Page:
Classing The Joint Up

In the meantime, while I’ve been laboring outside, I’ve been doing some interior planning.  Around the time that the house purchase was being finalized, The GF and I came across a large original oil painting at a decent price.  It’s an abstract piece and I chose it to be the new focal point for my living room.  The two original oil pieces that I have now are in a genre called abstract illusionism and are both by the same artist: J Kugler.  The new painting is by an artist I can’t find any info on (because I don’t know the name).  I’m in the process of hassling the seller to hassle his art dealer to get me the name of that artist.  This is slightly more important now because I recently found what appears to be another original piece by the same artist in another store.  Of course, that seller had zero idea who it was or where it even came from.  So, I would like to have two sets of two original paintings by two artists.  That would be pretty solid.  But, I really want to know how the artists are.

I’m embarrassed to say that even though I know that how you decorate your house speaks volumes about you, this house says little to nothing about me.  And that’s probably an accurate reflection about how I felt while living there.  The one room I claimed as solely my own does actually say a bit about me, but the rest of the house, nope.

And that’s going to be changing.  I have a fair amount of art that I can hang up, and at least one more piece is planned to be purchased.  I’ve done my fair share of reading on art collecting and I’ve come up with some personal guidelines for how to proceed.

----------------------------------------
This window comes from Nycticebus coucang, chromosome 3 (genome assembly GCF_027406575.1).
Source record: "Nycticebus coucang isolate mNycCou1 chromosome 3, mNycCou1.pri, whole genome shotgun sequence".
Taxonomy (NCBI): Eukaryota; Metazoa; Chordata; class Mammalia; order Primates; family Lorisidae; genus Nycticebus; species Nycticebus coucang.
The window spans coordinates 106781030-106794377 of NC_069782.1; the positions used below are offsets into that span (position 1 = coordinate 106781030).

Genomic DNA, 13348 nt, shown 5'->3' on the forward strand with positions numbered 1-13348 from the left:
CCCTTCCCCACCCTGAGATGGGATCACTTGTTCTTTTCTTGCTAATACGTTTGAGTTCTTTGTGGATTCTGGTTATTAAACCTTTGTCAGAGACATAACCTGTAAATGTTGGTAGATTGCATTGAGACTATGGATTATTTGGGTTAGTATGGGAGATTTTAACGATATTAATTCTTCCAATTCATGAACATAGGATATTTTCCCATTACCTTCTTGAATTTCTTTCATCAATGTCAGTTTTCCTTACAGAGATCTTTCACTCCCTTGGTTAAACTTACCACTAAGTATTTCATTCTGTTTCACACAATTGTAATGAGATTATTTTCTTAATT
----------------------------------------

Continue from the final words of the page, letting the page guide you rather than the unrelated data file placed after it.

First guideline is that I have to like it.  It sounds like a weird guideline, but consider the simple statement, “Wouldn’t that look good in the dining room?”  And that could lead to a case where, yes, it may look nice, but it would be buying art for the benefit of the house.  And everything that I know about houses is that they don’t really have any art preference.  The guideline also brings with it the difficulty of “I love it, but where would it go?”

Second guideline is that is has to be quality.  Quality comes at a price, unfortunately.  But, that also brings exclusivity and a bit of cachet.  Like my CD collection, my art needs to be discussable.  You can either have knowledge of the art’s subject or of the artist, but you should be able to talk about what you find exciting about the piece.  This is why I am pushing to get the artist’s info so I can speak with knowledge instead of just “Isn’t it nice?”

The third guideline is that it has to be elegant and simple.  There is a recent explosion of multi-piece paintings that fit together like puzzles or become broken murals.  While these designs don’t exactly turn me off, a lot of times it feels that the structure of the elements overpowers the image that is being portrayed.  Bluntly said, it’s kind of gimmicky.  I’ll stick with single art pieces and try not to clutter a wall with too much art or decoration.

My history in art and décor has gone through plenty of back-road detours and I got stuck in the “I have no idea what the hell I’m doing” rut like so many young adults do.  Some of the worst items I’ve ever decorated with:

  • An incense burner shaped like the grim reaper, where the incense smoke would come out of the empty hooded face.
  • A large, hanging porcelain light in the shape of a skull – life-size or maybe slightly bigger.  Its name was “Beaner” for the number of times you accidently hit your head on it.
  • A painting on black velvet.  Not Elvis, but an eagle.  Yup, I’ve actually owned one.  When I sold the painting at a garage sale, it got a lot of attention.  I don’t understand.
  • My high school prom glasses.  Nothing says “I haven’t grown up” any better.

With those days far behind me, I’m able to make a fresh new start.  Or at least get back on the path I started when I bought my first original paintings almost 20 years ago.